"There's a cost of regulating wind. ... When the wind and the turbines are spinning, we get 24 megawatts, but when the wind stops within a few minutes we get nothing," he said. "We have to throttle up the turbines, otherwise we're going to put people in the dark." The GVEA grid already includes up to 25 megawatts of wind power.
Work on the Fire Island wind farm shut down during and after the storm, but the turbines didn't suffer any damage, said Jim Jager, spokesman for the developer, Cook Inlet Region Inc.
But don't expect cheaper power ...Construction costs for the wind farm total about $65 million. Chugach agreed to buy the power at 9.7 cents per kilowatt hour, higher than the 6 cents per kilowatt hour Chugach pays on average. Fire Island will add a bit more than a dollar to the average residential monthly bill," he said.
Council members said little, but apparently agreed with City Manager James Hunt, who said he was "very uncomfortable" with the proposal, and recommended that the council not do so. "We literally would be asking the citizens of Seward to write a blank check for participating in this project. I can't do that," Hunt said, adding, "It would increase our rate two fold, three fold, we have no idea."
The Air Force in 2009, flush with economic stimulus money, awarded contracts for wind turbines at three other remote Alaska locations -- Cape Newenham and Cape Romanzof in southwest Alaska and Cape Lisburne in northwest Alaska -- at a cost of $4.7 million each. They have not been constructed. Stimulus money was supposed to go for "shovel ready" projects and the wind turbines were not, the audit said.
The Inspector General of the Department of Defense has issued a report saying the projects have been poorly planned. One should be canceled and the other two need more work as they are facing $1 million cost overruns, the independent agency recommends.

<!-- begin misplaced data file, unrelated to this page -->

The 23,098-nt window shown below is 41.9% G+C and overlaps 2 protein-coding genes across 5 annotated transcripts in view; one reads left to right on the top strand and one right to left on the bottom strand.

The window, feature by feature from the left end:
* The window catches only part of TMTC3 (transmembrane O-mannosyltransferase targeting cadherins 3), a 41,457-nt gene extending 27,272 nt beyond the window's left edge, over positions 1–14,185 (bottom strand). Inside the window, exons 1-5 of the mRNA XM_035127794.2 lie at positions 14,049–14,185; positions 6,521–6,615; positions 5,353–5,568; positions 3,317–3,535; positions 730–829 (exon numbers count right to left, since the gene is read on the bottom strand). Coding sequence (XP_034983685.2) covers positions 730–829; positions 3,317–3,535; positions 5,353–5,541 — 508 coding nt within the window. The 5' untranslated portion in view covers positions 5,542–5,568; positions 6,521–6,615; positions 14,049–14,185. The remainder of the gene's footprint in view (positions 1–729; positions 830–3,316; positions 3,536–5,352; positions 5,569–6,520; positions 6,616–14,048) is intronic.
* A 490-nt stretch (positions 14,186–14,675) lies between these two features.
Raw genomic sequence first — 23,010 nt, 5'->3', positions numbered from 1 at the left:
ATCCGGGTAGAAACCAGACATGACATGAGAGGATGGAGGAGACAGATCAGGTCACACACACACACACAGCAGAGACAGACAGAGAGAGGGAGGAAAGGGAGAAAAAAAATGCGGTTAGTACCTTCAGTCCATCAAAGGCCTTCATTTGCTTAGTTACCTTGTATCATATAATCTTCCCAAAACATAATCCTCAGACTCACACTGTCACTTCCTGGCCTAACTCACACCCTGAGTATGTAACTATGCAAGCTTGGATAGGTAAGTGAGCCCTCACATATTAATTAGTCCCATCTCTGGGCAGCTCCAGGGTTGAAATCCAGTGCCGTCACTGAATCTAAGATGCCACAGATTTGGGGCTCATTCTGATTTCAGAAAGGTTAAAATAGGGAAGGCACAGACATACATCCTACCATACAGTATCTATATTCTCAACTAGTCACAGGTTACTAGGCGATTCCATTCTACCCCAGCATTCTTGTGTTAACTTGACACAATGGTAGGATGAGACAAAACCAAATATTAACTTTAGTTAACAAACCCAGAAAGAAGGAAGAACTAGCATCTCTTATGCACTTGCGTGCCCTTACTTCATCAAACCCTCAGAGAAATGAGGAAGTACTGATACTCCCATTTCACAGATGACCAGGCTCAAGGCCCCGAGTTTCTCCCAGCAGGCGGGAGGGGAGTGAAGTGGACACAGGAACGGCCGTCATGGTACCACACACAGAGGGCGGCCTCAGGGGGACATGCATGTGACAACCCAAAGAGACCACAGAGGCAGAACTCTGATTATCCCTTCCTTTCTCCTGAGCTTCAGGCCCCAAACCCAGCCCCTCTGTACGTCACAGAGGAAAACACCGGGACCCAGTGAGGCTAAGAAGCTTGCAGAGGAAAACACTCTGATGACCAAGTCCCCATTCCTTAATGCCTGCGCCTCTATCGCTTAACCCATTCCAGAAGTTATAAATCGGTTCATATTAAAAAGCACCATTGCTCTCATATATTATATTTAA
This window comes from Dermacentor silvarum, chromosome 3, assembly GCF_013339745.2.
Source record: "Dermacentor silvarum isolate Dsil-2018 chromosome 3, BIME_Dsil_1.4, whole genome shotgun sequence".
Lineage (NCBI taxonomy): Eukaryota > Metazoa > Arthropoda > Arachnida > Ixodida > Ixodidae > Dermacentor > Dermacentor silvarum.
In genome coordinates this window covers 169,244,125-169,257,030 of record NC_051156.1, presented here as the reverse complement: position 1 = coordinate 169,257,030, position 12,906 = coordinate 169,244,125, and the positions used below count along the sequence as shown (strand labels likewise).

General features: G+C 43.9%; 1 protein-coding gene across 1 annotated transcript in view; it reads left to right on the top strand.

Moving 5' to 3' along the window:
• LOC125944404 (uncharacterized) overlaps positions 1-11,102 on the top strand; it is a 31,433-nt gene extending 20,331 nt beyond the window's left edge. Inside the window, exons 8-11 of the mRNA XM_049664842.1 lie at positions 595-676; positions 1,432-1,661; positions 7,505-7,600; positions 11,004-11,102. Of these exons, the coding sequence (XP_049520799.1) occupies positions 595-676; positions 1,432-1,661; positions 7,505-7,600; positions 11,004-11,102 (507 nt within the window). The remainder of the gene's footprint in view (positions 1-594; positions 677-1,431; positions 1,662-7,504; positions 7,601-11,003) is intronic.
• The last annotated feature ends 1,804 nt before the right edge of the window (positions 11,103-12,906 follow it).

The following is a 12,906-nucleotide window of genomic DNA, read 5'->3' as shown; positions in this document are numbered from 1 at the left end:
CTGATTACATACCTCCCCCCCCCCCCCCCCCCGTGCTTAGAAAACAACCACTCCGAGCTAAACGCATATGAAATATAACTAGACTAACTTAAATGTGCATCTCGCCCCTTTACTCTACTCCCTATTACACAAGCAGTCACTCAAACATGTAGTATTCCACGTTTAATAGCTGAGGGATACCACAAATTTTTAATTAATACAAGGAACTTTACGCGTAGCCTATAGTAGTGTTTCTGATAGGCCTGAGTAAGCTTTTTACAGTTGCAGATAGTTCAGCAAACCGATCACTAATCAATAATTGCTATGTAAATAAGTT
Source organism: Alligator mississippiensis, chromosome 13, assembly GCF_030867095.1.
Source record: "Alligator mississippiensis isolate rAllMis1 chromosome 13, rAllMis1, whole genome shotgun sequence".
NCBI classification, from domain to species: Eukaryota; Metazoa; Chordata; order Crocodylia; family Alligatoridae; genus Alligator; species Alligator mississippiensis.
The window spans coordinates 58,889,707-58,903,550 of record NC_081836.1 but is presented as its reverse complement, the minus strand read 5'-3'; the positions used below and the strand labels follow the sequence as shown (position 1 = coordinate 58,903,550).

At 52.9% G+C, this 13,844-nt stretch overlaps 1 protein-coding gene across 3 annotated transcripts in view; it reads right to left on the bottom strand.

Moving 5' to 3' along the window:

Alaska utility regulators are weighing a proposed contract between the state's largest electric power company and a wind farm developer. The developer says a prompt decision is vital to allow construction to begin in time to qualify for key federal grants.
The 11-turbine wind farm is one-third the size that CIRI hopes to build eventually. But at this point, Chugach is the only utility to sign on to buy Fire Island power, so CIRI created a scaled-back first phase, Jager said.
To make the integration seamless, ML&P wants CIRI to guarantee a certain amount of power in advance regardless of how strong the winds are. If the wind output falls short, ML&P wants CIRI to find an alternative energy source to make up the shortfall. "That doesn't work with wind ... That single item makes it unworkable."
The Alaska Energy Authority estimates that a Watana hydro project could generate power for about 6 cents per kilowatt hour, but that assumes that construction costs would be $5 billion or less, and that the state would pay for half of that. Without the state subsidy, Watana power would cost more than 10 cents per kilowatt hour.